“It’s very difficult for me to listen to this, as a teacher. I’ve lived in foreign countries. The comparison isn’t fair because in this country, we’re charged with educating every single person,” said Herron.
In regard to end of instruction tests, Herron said they don’t do anything except cause stress.
“Trevor, my grandson, is in kindergarten. He came home from school with homework on the second day of school and told me he wasn’t going to do it. He has to know what a trapezoid is, and I’m not sure I even know what one is,” said Herron, receiving more cheers. “He said, ‘it hurts my brain!’ Well, it hurts mine too, Trevor.”
“No one likes tests, but they are a way of life,” said Stone.
Stone said he hates the dialogue about “lower standards for poor kids.” He added that it only adds up to 26 hours of testing over 13 years of education.
“We have to make sure an Oklahoma diploma means something,” said Stone. “Plus, in a lot of them, they can always re-test.
“We’re behind countries like Estonia and back sliding doesn’t help anyone,” Stone said regarding the A-F grading system for schools. “If I got an F, I’d be mad too but I’d figure out how to fix it. Janet’s stuck her neck out, but she’s the only one presenting ideas and solutions.”
Several teachers attending the event responded with, “No she’s not!”
In regard to retaining and attracting teachers, Herron said “we have to change the culture.”
“Right now the culture is stress. Teaching is a tough job,” said Herron. “And Webster’s describes reforms as positive changes. So stop calling these reforms, I haven’t seen a darn thing for the better.”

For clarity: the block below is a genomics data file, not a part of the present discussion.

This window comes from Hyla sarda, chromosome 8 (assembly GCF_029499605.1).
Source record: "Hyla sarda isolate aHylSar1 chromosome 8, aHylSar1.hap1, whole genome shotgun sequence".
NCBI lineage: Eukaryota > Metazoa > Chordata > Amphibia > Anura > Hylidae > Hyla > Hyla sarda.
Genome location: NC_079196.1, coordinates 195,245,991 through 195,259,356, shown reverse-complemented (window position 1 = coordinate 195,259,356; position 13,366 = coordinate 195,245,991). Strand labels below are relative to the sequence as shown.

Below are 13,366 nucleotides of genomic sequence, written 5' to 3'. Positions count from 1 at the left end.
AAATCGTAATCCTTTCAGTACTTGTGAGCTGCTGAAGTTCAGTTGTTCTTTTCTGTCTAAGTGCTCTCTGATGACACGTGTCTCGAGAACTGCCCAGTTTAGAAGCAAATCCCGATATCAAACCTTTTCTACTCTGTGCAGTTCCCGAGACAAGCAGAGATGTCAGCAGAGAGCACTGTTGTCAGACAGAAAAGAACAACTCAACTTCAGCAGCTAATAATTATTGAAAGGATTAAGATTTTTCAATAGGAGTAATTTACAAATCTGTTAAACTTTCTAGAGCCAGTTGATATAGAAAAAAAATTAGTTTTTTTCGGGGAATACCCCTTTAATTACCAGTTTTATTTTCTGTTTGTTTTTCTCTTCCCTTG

Herron said these reforms are a large part of why teachers are quitting and new ones are hesitant to take their place.
In their closing statements, Cox said to visualize standing on a cliff.
“On June 24, we’re all on the cliff together. Either we Deskin and Barresi over, or they push education over,” said Cox. (Deskin is another Republican candidate for the position.)
“We need a superintendent that knows what FFA is, Mrs. Barresi doesn’t. We also need someone that will answer phone calls,” said Herron.
Holmes concluded by holding a dental drill in the air for the audience to see.
“I asked Mrs. Barresi if she knew what this was. It’s the first time she’s been able to answer a question correctly. I told her that if being a dentist makes you an educator, then being an educator should make you a dentist. I’d be happy to drill her teeth in the back of the room if she could be bothered to attend one of these meetings. But, you couldn’t hold me responsible for anything that went wrong. After all, she’s never responsible for anything either,” said Holmes.
“Tonight you’ve heard a lot of rhetoric and conspiracy theories. It gets silly, really. We need to honestly evaluate our schools,” said Stone. “I understand there’s a lot of fear and stress, but schools that have accepted this reform are excelling.”